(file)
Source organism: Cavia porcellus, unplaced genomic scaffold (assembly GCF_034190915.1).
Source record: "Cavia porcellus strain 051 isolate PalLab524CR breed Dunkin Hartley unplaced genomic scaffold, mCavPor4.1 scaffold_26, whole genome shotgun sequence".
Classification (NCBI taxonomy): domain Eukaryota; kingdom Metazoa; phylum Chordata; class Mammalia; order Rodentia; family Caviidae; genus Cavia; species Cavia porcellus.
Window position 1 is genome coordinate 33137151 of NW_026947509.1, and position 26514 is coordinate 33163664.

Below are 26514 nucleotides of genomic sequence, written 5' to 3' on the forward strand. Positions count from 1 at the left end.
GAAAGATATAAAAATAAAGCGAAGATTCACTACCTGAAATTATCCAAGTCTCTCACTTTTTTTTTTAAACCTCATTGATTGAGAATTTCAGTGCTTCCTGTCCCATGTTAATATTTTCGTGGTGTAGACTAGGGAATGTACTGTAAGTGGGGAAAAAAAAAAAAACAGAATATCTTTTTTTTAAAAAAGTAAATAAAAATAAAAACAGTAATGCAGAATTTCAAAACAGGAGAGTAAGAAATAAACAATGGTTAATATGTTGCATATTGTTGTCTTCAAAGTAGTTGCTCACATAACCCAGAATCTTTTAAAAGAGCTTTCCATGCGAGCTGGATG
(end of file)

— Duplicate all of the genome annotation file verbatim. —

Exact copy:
Source organism: Cavia porcellus, unplaced genomic scaffold (assembly GCF_034190915.1).
Source record: "Cavia porcellus strain 051 isolate PalLab524CR breed Dunkin Hartley unplaced genomic scaffold, mCavPor4.1 scaffold_26, whole genome shotgun sequence".
Classification (NCBI taxonomy): domain Eukaryota; kingdom Metazoa; phylum Chordata; class Mammalia; order Rodentia; family Caviidae; genus Cavia; species Cavia porcellus.
Window position 1 is genome coordinate 33137151 of NW_026947509.1, and position 26514 is coordinate 33163664.

Below are 26514 nucleotides of genomic sequence, written 5' to 3' on the forward strand. Positions count from 1 at the left end.
GAAAGATATAAAAATAAAGCGAAGATTCACTACCTGAAATTATCCAAGTCTCTCACTTTTTTTTTTAAACCTCATTGATTGAGAATTTCAGTGCTTCCTGTCCCATGTTAATATTTTCGTGGTGTAGACTAGGGAATGTACTGTAAGTGGGGAAAAAAAAAAAAACAGAATATCTTTTTTTTAAAAAAGTAAATAAAAATAAAAACAGTAATGCAGAATTTCAAAACAGGAGAGTAAGAAATAAACAATGGTTAATATGTTGCATATTGTTGTCTTCAAAGTAGTTGCTCACATAACCCAGAATCTTTTAAAAGAGCTTTCCATGCGAGCTGGATG